April 18 will be the 70th anniversary of [Lt. Col. James H. “Jimmy”] Doolittle's Tokyo Raid. This surprise bombing attack on Tokyo and other Japanese cities provided a needed psychological lift for the American people, who had suffered through the devastating Pearl Harbor attack four months earlier.
Otto Otepka is not a name that automatically rings bells in the minds of most Americans, even those Americans with a historical understanding of the role of communism in suborning our government. Yet as William Gill relates in his magisterial work, The Ordeal of Otto Otepka, often lonely individuals guided only by their patriotism, their conscience, and their faith have been the Horatio at the Bridge, protecting the rest of us from evil.
George Washington warned Americans "… to steer clear of permanent alliances with any portion of the foreign world..." "Peace, commerce and honest friendship with all nations; entangling alliances with none," our third President, Thomas Jefferson, would phrase the same sentiment. Europe, in particular, had long been immersed in the cynical balance of power politics which brought nations to join together to block the hegemony of other nations.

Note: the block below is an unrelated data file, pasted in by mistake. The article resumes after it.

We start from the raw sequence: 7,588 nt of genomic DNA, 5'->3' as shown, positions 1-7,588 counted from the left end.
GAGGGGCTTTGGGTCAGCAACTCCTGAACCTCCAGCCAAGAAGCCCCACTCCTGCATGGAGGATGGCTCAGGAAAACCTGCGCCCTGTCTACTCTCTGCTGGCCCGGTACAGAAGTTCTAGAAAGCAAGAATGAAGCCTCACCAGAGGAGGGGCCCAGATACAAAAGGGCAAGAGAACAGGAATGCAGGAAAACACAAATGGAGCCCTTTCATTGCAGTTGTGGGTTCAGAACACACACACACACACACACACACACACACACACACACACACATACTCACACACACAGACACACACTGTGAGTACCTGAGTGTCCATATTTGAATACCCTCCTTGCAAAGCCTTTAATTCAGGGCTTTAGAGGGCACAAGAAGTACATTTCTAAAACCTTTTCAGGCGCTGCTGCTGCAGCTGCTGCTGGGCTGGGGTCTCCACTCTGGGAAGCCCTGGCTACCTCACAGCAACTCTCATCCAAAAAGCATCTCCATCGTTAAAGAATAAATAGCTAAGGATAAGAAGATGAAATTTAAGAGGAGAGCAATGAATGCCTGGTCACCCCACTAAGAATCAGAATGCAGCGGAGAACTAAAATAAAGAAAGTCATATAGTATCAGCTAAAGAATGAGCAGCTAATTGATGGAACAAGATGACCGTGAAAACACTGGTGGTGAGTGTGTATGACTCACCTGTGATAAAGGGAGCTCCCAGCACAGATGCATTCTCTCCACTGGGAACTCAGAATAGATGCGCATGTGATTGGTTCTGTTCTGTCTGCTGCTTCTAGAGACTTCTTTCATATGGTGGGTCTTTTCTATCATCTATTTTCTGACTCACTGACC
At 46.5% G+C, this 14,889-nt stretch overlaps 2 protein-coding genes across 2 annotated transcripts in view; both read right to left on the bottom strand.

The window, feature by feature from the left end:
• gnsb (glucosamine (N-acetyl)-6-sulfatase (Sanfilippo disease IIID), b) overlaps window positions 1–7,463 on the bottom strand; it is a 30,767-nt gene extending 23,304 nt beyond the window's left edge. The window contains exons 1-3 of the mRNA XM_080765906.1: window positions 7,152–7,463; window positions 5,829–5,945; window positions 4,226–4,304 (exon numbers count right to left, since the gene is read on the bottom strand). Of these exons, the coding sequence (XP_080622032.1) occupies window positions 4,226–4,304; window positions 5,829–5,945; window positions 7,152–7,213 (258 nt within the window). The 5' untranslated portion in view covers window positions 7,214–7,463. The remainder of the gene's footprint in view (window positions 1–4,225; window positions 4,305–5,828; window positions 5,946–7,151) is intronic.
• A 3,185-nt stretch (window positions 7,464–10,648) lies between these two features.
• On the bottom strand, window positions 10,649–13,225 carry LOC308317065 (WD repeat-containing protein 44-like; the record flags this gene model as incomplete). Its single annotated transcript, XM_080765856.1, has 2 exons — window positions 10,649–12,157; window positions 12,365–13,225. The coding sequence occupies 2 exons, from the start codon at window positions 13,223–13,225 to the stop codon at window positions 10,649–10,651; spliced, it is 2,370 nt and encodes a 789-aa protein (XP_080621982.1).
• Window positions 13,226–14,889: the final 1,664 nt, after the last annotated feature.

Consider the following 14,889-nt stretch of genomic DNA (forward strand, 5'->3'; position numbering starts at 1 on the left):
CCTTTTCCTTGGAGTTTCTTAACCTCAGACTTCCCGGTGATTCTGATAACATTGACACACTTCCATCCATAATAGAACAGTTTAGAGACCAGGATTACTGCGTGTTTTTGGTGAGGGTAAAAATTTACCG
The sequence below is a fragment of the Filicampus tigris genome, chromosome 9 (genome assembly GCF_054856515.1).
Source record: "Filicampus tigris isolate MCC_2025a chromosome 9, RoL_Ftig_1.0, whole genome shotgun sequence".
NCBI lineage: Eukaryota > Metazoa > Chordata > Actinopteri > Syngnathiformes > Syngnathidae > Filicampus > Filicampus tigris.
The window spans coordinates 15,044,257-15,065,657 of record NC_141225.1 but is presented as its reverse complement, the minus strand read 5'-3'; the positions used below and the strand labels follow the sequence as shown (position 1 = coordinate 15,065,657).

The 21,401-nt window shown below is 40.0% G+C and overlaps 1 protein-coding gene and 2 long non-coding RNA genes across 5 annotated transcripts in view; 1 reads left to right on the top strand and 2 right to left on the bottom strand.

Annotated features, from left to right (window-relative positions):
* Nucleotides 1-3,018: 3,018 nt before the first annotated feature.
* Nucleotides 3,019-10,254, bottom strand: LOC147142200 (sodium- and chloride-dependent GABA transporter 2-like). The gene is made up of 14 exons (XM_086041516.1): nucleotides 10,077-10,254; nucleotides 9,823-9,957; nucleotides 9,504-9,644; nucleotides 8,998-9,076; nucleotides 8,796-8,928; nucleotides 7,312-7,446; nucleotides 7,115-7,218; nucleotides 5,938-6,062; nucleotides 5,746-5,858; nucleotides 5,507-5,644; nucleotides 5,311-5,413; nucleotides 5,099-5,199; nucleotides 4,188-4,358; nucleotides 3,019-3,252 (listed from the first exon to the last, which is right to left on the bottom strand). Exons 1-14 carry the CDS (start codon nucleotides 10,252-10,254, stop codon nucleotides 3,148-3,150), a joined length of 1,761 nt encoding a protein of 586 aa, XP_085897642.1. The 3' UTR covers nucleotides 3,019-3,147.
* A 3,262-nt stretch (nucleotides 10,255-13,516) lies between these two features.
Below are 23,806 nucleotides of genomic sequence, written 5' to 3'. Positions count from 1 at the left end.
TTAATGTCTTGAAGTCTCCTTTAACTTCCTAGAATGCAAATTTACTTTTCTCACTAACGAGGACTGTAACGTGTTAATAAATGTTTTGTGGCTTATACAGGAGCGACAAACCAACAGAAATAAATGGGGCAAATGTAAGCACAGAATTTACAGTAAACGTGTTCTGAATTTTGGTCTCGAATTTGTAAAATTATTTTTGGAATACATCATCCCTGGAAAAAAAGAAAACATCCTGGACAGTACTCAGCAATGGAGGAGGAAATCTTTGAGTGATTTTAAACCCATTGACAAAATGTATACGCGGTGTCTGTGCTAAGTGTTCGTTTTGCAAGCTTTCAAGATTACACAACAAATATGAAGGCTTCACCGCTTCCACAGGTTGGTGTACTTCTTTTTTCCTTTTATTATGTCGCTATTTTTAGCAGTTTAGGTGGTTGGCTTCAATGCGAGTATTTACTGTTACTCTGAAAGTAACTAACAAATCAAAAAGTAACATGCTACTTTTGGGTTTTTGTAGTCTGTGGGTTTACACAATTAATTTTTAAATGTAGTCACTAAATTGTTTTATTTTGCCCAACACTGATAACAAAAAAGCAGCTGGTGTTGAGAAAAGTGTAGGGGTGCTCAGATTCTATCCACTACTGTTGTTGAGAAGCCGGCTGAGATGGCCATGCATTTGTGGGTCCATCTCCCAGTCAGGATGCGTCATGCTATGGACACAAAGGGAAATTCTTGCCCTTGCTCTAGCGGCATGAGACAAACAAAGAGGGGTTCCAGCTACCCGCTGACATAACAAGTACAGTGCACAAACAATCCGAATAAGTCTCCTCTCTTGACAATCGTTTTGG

One hundred years ago last week, on March 23, 1912, Japan gave America a gift that keeps on giving: more than 3,000 cherry trees, whose blossoming beauty is celebrated each year. Japan desired friendship with America and our Founding Fathers urged us to reciprocate with all nations that desired amiable relations with our republic.
Lord Byron called him the “Forest-born Demosthenes.” Others called him the “Lion of Liberty.” Whatever the title, Patrick Henry (left) was never one to mince words in the defense of freedom. The silver-tongued orator was never at a loss for words, and he spoke with a ready arsenal of logic. Biographer William Wirt said of him in 1817, “Tis true he could talk — Gods how he could talk!”